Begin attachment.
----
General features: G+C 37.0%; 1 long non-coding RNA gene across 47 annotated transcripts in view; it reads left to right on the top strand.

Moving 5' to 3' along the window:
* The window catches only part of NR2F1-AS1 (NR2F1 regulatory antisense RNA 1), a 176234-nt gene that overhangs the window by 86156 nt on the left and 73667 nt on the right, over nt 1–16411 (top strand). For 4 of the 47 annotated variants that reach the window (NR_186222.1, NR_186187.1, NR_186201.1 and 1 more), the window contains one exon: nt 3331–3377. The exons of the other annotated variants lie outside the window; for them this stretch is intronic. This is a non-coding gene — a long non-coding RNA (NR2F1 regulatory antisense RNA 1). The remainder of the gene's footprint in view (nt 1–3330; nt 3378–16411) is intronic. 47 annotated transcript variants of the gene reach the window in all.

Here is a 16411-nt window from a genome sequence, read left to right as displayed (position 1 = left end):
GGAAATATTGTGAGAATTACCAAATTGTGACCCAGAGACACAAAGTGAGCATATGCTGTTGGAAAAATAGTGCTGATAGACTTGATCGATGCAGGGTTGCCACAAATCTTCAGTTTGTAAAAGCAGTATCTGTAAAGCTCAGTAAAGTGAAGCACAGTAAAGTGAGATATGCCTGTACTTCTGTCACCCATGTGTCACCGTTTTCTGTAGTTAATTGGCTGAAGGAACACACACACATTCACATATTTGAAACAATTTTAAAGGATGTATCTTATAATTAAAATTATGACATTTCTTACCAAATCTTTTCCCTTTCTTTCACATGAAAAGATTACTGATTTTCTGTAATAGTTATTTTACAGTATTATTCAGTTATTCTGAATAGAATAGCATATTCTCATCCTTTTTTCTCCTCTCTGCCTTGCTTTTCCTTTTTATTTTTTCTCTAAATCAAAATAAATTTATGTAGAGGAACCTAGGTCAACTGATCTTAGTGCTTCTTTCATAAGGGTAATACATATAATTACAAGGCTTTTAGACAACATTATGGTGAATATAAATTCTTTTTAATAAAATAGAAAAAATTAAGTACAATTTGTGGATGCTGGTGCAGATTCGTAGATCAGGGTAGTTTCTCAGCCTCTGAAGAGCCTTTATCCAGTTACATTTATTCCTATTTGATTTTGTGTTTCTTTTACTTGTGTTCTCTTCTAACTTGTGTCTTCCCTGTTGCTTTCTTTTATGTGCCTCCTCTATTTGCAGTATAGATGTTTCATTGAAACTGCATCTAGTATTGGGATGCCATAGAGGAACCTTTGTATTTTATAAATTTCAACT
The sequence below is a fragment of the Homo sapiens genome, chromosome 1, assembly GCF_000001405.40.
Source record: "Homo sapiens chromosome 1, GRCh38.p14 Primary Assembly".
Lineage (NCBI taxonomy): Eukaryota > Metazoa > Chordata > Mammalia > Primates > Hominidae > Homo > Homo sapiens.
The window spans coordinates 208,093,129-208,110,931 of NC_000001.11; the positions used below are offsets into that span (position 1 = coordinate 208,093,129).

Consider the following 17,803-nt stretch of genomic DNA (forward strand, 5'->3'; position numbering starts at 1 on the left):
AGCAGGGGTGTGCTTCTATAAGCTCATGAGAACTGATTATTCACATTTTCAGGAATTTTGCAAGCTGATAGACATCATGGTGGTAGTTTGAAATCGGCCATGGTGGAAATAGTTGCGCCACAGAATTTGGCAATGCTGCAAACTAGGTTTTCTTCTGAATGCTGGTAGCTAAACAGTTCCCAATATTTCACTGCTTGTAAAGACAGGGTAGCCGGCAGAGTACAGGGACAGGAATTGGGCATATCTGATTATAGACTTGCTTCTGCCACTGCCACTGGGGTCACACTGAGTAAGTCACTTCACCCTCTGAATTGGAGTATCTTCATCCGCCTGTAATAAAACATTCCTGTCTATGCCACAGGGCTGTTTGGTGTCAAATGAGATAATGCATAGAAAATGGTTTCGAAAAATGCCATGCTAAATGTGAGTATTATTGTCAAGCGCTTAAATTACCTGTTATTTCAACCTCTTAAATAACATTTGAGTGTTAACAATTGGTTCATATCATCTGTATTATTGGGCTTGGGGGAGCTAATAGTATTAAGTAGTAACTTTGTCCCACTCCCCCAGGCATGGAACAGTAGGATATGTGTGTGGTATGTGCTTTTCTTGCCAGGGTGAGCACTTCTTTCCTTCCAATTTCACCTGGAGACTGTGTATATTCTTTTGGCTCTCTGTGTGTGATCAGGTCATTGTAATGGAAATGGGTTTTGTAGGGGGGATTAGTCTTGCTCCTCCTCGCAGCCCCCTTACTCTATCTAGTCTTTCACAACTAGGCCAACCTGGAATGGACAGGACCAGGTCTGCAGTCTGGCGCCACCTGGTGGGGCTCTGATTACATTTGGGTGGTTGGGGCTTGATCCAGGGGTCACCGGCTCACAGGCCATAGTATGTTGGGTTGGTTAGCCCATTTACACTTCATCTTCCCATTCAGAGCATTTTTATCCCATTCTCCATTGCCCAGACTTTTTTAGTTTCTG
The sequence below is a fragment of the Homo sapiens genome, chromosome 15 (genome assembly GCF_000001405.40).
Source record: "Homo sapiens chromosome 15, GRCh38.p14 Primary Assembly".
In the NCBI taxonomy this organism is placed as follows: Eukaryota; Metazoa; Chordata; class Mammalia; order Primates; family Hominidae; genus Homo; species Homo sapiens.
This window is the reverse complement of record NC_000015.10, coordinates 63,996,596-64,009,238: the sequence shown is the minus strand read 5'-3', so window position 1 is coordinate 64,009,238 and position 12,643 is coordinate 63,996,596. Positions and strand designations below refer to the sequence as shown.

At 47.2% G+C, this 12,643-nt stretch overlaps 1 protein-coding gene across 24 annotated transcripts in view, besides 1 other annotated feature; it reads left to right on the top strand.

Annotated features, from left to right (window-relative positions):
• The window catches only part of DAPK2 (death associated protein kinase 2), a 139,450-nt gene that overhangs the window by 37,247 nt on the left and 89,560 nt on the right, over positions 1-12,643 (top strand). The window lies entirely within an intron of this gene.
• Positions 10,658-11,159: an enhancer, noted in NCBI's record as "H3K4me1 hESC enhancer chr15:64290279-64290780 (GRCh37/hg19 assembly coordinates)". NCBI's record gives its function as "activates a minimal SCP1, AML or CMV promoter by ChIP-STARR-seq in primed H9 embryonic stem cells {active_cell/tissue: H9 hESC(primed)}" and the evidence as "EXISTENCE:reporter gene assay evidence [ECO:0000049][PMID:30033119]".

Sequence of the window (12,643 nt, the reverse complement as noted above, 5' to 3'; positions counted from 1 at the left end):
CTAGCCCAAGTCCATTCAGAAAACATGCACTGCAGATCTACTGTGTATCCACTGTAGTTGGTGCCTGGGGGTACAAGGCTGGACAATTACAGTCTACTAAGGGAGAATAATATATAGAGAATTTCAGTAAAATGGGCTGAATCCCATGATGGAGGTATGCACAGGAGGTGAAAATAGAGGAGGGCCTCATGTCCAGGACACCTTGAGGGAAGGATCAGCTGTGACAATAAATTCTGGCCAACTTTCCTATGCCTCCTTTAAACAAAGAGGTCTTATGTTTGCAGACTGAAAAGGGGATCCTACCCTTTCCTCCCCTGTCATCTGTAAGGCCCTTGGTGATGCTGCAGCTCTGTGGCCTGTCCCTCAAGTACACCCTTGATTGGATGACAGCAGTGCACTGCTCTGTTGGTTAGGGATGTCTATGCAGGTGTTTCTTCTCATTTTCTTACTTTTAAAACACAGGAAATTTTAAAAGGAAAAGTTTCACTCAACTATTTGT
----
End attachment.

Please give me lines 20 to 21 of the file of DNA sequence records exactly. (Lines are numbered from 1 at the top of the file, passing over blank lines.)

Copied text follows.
Sequence of the window (12,643 nt, the reverse complement as noted above, 5' to 3'; positions counted from 1 at the left end):
CTAGCCCAAGTCCATTCAGAAAACATGCACTGCAGATCTACTGTGTATCCACTGTAGTTGGTGCCTGGGGGTACAAGGCTGGACAATTACAGTCTACTAAGGGAGAATAATATATAGAGAATTTCAGTAAAATGGGCTGAATCCCATGATGGAGGTATGCACAGGAGGTGAAAATAGAGGAGGGCCTCATGTCCAGGACACCTTGAGGGAAGGATCAGCTGTGACAATAAATTCTGGCCAACTTTCCTATGCCTCCTTTAAACAAAGAGGTCTTATGTTTGCAGACTGAAAAGGGGATCCTACCCTTTCCTCCCCTGTCATCTGTAAGGCCCTTGGTGATGCTGCAGCTCTGTGGCCTGTCCCTCAAGTACACCCTTGATTGGATGACAGCAGTGCACTGCTCTGTTGGTTAGGGATGTCTATGCAGGTGTTTCTTCTCATTTTCTTACTTTTAAAACACAGGAAATTTTAAAAGGAAAAGTTTCACTCAACTATTTGT